Technology Requirements for Telco Automation

Telcos and vendors are implementing a steady roll out of automations from task automations towards simple process automations, and then the replication of these simple automations into, say, new channels.   This progression is often a risk-reduction strategy to avoid trying to boil the ocean and limit failure of new projects.  Addition of machine learning is seen, but deployment tends to be limited to information collection exercises and automated root cause analysis – rather than full predictive/prescriptive capabilities.

The diagram above shows a list of new technologies to be added into the next phase of increasingly cross-domain and intelligent automations.  Three newer concepts on the diagram are defined as:

An Automation Map    This holds a summary of various information related to individual automations – including workflows, underlying systems architecture, data in use, points of orchestration and intelligence, teams involved and KPI tracking.  Its main purpose is to provide a single point of insight to allow better management of cross-domain, complex automations.  This includes allowing “big picture” decision making, management of overarching goals, improved risk management and a view of shared resources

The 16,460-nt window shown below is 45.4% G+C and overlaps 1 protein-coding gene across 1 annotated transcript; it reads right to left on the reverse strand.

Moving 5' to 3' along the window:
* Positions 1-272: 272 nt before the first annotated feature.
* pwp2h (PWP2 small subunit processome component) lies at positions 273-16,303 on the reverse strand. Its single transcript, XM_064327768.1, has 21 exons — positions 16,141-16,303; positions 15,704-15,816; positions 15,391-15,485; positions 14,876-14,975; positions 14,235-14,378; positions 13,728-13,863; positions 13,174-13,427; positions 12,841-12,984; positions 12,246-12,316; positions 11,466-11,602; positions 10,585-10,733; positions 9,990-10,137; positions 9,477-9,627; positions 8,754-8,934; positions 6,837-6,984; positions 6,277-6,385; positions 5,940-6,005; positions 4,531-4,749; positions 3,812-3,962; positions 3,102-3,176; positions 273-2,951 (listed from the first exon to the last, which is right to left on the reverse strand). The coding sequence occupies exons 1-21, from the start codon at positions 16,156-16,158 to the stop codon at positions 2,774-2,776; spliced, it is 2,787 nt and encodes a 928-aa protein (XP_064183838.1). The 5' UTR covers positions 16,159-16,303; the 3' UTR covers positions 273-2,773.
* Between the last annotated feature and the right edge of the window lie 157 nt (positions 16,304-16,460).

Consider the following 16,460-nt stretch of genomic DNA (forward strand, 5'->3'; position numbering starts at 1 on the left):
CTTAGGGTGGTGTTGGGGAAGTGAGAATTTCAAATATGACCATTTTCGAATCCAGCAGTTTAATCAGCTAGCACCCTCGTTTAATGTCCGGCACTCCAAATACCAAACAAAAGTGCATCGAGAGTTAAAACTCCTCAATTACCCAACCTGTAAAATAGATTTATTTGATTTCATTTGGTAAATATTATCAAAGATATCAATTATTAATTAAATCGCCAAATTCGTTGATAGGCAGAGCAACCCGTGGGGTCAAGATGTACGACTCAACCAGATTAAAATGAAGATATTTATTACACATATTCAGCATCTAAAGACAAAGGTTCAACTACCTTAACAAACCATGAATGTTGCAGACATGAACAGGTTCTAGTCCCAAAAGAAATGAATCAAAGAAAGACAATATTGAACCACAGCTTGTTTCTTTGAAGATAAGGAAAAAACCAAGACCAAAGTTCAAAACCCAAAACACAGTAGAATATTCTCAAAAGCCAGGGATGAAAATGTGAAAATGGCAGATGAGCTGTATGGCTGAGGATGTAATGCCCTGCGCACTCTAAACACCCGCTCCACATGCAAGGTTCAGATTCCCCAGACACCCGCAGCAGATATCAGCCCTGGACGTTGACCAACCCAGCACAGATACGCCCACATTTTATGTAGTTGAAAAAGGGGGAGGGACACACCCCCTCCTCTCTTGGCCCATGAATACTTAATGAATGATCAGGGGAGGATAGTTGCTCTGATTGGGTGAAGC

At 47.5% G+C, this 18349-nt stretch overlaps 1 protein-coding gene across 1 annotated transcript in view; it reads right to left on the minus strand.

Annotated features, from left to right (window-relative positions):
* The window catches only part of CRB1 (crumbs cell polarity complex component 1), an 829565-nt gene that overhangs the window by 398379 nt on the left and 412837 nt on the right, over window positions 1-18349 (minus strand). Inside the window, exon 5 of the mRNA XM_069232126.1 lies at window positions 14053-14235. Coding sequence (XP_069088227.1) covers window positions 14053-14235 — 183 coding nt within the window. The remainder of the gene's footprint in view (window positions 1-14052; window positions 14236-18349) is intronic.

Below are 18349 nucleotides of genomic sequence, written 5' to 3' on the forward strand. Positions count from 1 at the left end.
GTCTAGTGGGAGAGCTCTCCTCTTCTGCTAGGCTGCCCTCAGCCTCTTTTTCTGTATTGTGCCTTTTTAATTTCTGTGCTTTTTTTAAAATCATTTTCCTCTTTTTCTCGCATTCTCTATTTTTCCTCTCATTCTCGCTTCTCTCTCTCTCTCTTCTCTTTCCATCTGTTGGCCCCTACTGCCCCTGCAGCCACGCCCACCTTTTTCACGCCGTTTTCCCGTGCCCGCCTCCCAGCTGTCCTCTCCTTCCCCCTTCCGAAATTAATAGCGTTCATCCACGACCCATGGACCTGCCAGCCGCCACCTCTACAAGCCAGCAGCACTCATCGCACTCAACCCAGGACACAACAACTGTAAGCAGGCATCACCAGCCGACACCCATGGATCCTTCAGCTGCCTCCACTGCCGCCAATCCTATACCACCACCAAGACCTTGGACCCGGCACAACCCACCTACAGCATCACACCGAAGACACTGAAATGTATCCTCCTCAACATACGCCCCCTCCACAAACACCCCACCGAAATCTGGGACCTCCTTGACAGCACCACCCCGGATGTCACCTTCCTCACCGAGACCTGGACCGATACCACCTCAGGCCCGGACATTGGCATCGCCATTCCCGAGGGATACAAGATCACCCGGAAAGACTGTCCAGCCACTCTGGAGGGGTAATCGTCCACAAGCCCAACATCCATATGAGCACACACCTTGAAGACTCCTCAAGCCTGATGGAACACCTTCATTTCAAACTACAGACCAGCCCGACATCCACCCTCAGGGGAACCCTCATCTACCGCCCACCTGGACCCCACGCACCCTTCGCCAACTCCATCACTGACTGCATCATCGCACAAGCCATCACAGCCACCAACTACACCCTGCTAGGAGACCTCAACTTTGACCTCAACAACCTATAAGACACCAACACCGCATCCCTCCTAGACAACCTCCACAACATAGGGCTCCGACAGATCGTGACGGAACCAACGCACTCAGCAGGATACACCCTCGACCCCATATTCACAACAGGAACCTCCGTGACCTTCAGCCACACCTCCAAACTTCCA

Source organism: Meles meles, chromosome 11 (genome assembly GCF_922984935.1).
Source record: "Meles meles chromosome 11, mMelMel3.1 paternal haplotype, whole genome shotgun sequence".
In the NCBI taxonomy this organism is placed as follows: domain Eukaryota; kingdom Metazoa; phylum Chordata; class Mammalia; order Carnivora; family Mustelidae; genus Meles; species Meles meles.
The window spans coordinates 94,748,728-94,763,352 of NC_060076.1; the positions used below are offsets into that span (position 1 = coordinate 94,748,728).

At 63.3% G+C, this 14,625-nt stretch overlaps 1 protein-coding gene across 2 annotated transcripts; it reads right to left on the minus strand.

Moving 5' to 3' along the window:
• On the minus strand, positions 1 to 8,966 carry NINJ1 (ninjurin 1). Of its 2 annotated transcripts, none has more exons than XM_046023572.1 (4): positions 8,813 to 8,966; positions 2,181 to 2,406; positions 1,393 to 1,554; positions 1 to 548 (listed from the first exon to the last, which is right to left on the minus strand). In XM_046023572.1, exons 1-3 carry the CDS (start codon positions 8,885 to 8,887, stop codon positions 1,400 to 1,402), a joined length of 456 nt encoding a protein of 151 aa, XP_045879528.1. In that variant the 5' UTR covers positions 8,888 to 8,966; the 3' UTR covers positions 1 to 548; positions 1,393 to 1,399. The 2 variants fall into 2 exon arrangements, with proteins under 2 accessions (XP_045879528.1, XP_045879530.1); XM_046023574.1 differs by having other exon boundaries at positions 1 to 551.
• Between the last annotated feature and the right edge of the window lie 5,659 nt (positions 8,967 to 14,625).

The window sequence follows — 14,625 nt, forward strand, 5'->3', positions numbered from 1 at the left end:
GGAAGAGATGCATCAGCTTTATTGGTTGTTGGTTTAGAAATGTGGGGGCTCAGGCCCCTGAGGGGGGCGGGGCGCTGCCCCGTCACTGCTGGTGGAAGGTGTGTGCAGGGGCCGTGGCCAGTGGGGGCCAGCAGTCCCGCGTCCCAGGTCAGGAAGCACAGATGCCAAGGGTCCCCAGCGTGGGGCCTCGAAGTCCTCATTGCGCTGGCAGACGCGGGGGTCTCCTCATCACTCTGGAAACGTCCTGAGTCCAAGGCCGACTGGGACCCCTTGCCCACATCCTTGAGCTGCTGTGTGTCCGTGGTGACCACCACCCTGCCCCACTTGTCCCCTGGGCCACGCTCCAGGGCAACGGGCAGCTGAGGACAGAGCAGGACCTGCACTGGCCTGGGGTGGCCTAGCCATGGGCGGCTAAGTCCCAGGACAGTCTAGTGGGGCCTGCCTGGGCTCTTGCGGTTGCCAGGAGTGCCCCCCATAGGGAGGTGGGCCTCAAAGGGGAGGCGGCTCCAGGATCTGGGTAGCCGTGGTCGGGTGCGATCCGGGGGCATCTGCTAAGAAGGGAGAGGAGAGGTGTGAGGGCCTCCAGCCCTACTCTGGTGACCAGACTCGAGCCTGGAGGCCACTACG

Augmented Automation   This is the use of  “augmented analytics” (the use of enabling technologies such as machine learning to assist with data preparation, insight generation and insight explanation to augment how people explore and analyse data in analytics and BI platforms*)  to better manage and understand the data underpinning automations.  The term needs to be broadened within automation to include the understanding of which processes are working well compared to others and the understanding where algorithms/scriptings can be reused to automate similar processes/use cases in a telco

Explainable Automation   An “Explainable AI”** can be easily understood by humans and contrasts with  “black box” AI that employ complex opaque algorithms, where designers cannot explain why the AI arrived at a specific decision.  These capabilities will, presumably, become a necessary part of more intelligent automations as well – and this explain-ability may well need to be ingested into other automations downstream to make them, in turn, explainable.


*Definition of Augmented Analytics from Gartner:

** Definition of Explainable AI from Gartner: